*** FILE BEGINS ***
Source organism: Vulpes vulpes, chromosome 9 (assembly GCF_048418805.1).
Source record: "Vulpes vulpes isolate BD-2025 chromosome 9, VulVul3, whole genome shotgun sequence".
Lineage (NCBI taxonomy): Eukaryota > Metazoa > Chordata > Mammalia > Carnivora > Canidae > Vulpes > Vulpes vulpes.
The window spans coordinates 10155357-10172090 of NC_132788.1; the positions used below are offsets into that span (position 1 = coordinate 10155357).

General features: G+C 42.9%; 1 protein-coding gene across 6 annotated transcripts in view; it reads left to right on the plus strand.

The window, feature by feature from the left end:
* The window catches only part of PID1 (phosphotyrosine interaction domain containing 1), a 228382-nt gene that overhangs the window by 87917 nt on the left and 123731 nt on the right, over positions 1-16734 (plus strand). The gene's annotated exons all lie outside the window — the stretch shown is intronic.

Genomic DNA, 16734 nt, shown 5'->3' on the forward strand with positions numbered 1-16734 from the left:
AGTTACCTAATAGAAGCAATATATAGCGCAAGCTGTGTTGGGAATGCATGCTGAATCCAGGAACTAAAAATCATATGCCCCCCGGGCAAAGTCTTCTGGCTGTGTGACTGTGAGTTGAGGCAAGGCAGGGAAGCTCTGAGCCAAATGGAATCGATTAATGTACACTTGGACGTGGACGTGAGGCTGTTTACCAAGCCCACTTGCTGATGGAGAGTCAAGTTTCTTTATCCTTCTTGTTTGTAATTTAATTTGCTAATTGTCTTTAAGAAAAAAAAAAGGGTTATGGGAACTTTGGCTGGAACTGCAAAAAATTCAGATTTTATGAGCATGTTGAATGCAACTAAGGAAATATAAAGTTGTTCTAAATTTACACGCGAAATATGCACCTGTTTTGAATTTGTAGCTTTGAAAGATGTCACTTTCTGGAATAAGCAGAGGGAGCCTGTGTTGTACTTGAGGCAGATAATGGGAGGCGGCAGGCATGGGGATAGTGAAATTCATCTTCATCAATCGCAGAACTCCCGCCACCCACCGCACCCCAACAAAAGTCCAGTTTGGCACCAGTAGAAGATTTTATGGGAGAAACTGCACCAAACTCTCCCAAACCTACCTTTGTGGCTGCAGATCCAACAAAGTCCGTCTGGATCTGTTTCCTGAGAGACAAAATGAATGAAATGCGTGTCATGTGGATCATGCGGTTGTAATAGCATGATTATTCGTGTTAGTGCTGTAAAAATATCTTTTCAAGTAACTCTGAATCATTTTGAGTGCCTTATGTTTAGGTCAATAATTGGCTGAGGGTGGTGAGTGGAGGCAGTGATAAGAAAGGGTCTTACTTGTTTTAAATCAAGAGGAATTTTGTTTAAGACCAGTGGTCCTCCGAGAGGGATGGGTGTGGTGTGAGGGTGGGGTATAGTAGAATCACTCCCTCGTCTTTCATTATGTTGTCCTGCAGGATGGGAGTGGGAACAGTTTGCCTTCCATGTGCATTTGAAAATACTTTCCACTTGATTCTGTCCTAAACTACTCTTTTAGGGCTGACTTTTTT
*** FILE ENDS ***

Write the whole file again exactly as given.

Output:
Source organism: Vulpes vulpes, chromosome 9 (assembly GCF_048418805.1).
Source record: "Vulpes vulpes isolate BD-2025 chromosome 9, VulVul3, whole genome shotgun sequence".
Lineage (NCBI taxonomy): Eukaryota > Metazoa > Chordata > Mammalia > Carnivora > Canidae > Vulpes > Vulpes vulpes.
The window spans coordinates 10155357-10172090 of NC_132788.1; the positions used below are offsets into that span (position 1 = coordinate 10155357).

General features: G+C 42.9%; 1 protein-coding gene across 6 annotated transcripts in view; it reads left to right on the plus strand.

The window, feature by feature from the left end:
* The window catches only part of PID1 (phosphotyrosine interaction domain containing 1), a 228382-nt gene that overhangs the window by 87917 nt on the left and 123731 nt on the right, over positions 1-16734 (plus strand). The gene's annotated exons all lie outside the window — the stretch shown is intronic.

Genomic DNA, 16734 nt, shown 5'->3' on the forward strand with positions numbered 1-16734 from the left:
AGTTACCTAATAGAAGCAATATATAGCGCAAGCTGTGTTGGGAATGCATGCTGAATCCAGGAACTAAAAATCATATGCCCCCCGGGCAAAGTCTTCTGGCTGTGTGACTGTGAGTTGAGGCAAGGCAGGGAAGCTCTGAGCCAAATGGAATCGATTAATGTACACTTGGACGTGGACGTGAGGCTGTTTACCAAGCCCACTTGCTGATGGAGAGTCAAGTTTCTTTATCCTTCTTGTTTGTAATTTAATTTGCTAATTGTCTTTAAGAAAAAAAAAAGGGTTATGGGAACTTTGGCTGGAACTGCAAAAAATTCAGATTTTATGAGCATGTTGAATGCAACTAAGGAAATATAAAGTTGTTCTAAATTTACACGCGAAATATGCACCTGTTTTGAATTTGTAGCTTTGAAAGATGTCACTTTCTGGAATAAGCAGAGGGAGCCTGTGTTGTACTTGAGGCAGATAATGGGAGGCGGCAGGCATGGGGATAGTGAAATTCATCTTCATCAATCGCAGAACTCCCGCCACCCACCGCACCCCAACAAAAGTCCAGTTTGGCACCAGTAGAAGATTTTATGGGAGAAACTGCACCAAACTCTCCCAAACCTACCTTTGTGGCTGCAGATCCAACAAAGTCCGTCTGGATCTGTTTCCTGAGAGACAAAATGAATGAAATGCGTGTCATGTGGATCATGCGGTTGTAATAGCATGATTATTCGTGTTAGTGCTGTAAAAATATCTTTTCAAGTAACTCTGAATCATTTTGAGTGCCTTATGTTTAGGTCAATAATTGGCTGAGGGTGGTGAGTGGAGGCAGTGATAAGAAAGGGTCTTACTTGTTTTAAATCAAGAGGAATTTTGTTTAAGACCAGTGGTCCTCCGAGAGGGATGGGTGTGGTGTGAGGGTGGGGTATAGTAGAATCACTCCCTCGTCTTTCATTATGTTGTCCTGCAGGATGGGAGTGGGAACAGTTTGCCTTCCATGTGCATTTGAAAATACTTTCCACTTGATTCTGTCCTAAACTACTCTTTTAGGGCTGACTTTTTT